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The Hanslick Girls

"Three is company, safe and cheery" -Stephen Sondheim

Category / Literature

Earth Under Fire: Rachel Carson’s “Silent Spring” with Lauren Scovel

“Tea?”

“Thank you,” said Lauren, taking the mug from Gwen. It wasn’t often that all three of the trio could meet together to formally discuss a book –– and even rarer that they could do so with another friend. So Gwen had pulled out the stops to make the meeting an “occasion.”

“Does everyone have their copy of ‘Silent Spring’ with them?” Gwen asked, finally taking a seat around the coffee table. Eleanor and Lauren, both resting on the couch, held up worn copies of the novel.

“I just borrowed Eleanor’s when she was done,” Dania said. “I remember most of it.”

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Feeling Spotty: Dodie Smith’s “The Hundred And One Dalmatians” and “The Starlight Barking”

It was relatively quiet in the apartment –– nothing but the tapping of keys as Gwen worked on her laptop, and the papery flutter of Eleanor turning pages in her book –– when the door to Dania’s room suddenly burst open. She stood, holding a copy of The Starlight Barking in one hand, and gripping the door frame with white knuckles.

Gwen looked up, and immediately grinned in anticipation. This face, this exact reaction, was precisely the reason why she had suggested the pair of books to her friends in the first place. While Eleanor hadn’t quite delivered, the expression now frozen to Dania’s face was more than enough.”

“So? How was it?” Eleanor asked, lazily.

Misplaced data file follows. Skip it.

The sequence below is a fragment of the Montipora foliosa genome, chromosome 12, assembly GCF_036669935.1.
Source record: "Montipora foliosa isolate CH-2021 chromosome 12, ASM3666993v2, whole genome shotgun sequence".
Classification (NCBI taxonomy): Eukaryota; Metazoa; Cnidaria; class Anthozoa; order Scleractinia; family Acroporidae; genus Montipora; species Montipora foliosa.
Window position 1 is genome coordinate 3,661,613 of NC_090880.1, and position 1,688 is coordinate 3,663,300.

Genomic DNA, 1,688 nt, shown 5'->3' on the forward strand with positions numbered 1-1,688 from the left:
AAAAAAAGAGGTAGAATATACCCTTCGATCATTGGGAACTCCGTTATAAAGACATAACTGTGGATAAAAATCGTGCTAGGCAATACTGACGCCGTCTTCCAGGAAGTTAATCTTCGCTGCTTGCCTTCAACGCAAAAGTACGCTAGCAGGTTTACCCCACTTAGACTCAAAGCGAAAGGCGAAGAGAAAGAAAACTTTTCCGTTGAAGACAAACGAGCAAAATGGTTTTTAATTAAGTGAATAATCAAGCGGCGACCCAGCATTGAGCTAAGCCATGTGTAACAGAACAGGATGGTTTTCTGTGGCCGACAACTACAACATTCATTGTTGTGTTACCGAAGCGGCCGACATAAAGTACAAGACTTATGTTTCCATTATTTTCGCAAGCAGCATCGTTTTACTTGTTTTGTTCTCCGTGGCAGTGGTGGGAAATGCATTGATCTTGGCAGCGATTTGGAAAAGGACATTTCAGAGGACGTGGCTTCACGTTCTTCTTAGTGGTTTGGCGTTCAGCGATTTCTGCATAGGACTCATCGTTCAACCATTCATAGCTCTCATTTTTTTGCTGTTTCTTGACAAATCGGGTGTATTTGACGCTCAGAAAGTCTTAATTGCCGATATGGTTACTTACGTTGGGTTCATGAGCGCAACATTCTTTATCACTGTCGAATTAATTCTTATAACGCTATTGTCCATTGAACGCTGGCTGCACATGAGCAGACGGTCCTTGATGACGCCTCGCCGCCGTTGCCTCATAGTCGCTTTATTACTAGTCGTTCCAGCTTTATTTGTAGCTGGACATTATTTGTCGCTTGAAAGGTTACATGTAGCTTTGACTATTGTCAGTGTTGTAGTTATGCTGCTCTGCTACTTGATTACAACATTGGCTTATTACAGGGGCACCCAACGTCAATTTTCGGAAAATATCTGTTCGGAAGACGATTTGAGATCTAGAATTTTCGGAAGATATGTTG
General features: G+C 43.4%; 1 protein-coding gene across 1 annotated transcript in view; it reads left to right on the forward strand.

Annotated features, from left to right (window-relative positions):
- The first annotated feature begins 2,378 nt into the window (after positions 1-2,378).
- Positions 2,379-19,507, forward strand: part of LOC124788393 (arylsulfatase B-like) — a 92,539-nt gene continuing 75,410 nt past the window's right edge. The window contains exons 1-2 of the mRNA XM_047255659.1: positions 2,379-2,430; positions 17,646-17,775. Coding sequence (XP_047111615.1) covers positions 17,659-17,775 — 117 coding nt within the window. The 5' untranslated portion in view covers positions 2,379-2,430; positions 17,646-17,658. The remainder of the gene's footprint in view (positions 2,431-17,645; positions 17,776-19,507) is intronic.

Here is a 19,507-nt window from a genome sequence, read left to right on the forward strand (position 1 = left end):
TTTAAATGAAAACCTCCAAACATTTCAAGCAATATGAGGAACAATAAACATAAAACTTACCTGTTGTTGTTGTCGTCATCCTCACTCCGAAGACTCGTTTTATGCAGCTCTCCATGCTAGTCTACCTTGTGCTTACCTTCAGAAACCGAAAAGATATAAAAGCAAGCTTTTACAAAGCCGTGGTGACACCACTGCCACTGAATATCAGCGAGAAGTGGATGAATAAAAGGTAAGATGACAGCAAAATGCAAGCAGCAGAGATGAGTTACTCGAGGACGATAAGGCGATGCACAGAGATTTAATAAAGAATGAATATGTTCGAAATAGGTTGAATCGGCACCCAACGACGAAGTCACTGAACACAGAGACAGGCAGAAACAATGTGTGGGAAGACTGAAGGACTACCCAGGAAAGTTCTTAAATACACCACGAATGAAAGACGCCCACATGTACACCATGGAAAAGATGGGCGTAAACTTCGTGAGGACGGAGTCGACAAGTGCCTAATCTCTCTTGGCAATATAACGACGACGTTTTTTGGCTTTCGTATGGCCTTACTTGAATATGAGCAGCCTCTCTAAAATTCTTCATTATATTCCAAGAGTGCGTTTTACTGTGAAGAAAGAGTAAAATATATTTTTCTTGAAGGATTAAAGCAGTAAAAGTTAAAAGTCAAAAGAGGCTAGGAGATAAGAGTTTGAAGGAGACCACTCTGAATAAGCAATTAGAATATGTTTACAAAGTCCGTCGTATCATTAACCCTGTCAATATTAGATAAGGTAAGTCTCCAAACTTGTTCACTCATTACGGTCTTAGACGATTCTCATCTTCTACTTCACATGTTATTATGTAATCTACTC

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Our Gay Apparel: Gerri Hill’s “Chasing A Brighter Blue”

The book had been sitting, unremarkable, on the coffee table in their living room when Gwen finally took the moment necessary to question the cover image.

“Is that a deer in a Santa hat?”

Picking up the book, the clearly photoshopped cover for Chasing A Brighter Blue had a quaint, algorithm-designed draw to it. Gwen could tell at a glance that this book would contain not a trace of deer wearing Santa hats – perhaps it would contain no deer at all.

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Joy Of The Chase: E.L. Konigsburg’s “From The Mixed-Up Files Of Mrs. Basil E. Frankweiler”

The cover image, with the two photographed children standing at the steps of a pen drawing of the Metropolitan Museum of Art, was too iconic to be mistaken for any other. Dania’s heart skipped to see it in Gwen’s hands.

“The Mixed-Up Files” had been a formative book for Dania –– a testament to the power of art and history, the need to let facts affect you rather than simply accumulate in your mind. Since first reading Konigsburg’s book as a child, Dania had returned to it periodically. Each pass through Claudia and Jamie’s tale provided more details, including humor at the comparatively cheap prices in the New York of the 1960s.

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